I’m going to start with the end of the story.
This is the creamiest, dreamiest, most delicious cheese I have ever had. It’s Camembert from Camembert, France. Like a lot of people, I grew up eating things named after towns. It tickles me to no end that I can now go around visiting these places and eating products that have been traditionally made there for centuries.
In Normandy for several days, I knew one of them had to be devoted to my favourite soft cheese and its namesake town.
Camembert has been made for over 200 years. Legend has it that the cheese was first made in the late 1700s by a woman named Marie Harel after she received some advice from an Abbot born in Brie. The complete truth of the story is debatable, but Marie did make cheese in the local style and her descendants implemented its mass production.
Later, Camembert was included in the rations of French soldiers in World War I. During World War II, the German army took control of the region’s dairy resources. In spite of this, people continued making Camembert, barely recognisable as a fat-free cheese but still produced with a sense of tradition and normalcy.
Camembert is not the same as brie, but the two cheeses do share similar characteristics. Both have edible bloomy (fluffy) rinds, both are creamy and both vaguely taste a bit like mushrooms. They are both made from cow’s milk and (most importantly!) both are delicious at room temperature or baked into a bubbly and festive appetizer.
Camembert differs from brie in that it is slightly stronger and creamier. The cheeses are made in separate regions of France, which is a big deal with products of protected origins. Traditionally Camembert is made with unpasteurised milk, although imported Camembert is often made with pasteurised milk for food safety reasons.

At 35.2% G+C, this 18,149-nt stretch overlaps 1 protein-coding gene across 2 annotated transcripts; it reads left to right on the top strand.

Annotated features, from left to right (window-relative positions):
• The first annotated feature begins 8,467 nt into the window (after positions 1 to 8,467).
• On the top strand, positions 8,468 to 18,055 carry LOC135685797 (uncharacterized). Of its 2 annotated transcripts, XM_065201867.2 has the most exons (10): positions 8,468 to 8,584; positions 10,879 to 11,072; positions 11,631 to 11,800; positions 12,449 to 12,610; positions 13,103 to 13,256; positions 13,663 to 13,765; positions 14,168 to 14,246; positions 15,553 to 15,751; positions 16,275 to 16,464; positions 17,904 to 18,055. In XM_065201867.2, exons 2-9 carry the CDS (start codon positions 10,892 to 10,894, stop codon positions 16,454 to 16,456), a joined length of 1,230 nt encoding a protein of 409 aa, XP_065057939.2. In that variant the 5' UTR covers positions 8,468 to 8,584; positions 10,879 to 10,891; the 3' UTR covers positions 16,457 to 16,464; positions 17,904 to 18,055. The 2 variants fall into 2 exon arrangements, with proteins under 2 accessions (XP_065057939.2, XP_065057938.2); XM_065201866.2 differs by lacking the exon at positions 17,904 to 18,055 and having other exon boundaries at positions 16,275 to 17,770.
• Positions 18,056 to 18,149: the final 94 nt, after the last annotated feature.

I didn’t know what Camembert would look like before I went, but the town did not disappoint. Perched on a hill amidst rolling idyllic countryside, Camembert is barely a speck of civilisation amongst fields of grazing cows. Here’s how you get there via public transport and your own two legs.
I went to Camembert on a public transportation pilgrimage from my airbnb flat in Caen. Obviously you could drive there much easier, but I found it quite interesting to see more of the surrounding area at a slower pace. Duplicate the route yourself with these eight steps.
First Step: Train to Liseaux
I left for Lisieux on a 10.07 train from Caen. It costs 7.5 euros and takes around 30 minutes. With a couple of hours to kill, I headed into the town.
Lisieux has a ginormous hilltop basilica that is worth checking out. The town itself was decorated with flags for the 70th anniversary of D-day.
I stopped at a local bakery to get a piece of quiche Lorraine.
You could arrive in Lisieux a bit later if you wish. It’s not the most exciting place, but I didn’t mind being there for a couple of hours.
Second Step: Bus to Vimoutiers
The bus to Vimoutiers leaves Lisieux station at 12.27 (M-F) or 12.07 (Sa). The ticket is very reasonable and you can buy your return ticket at the same time. The journey takes around 45 minutes. Vimoutiers is a tiny and very quiet little town with some adorable scenery.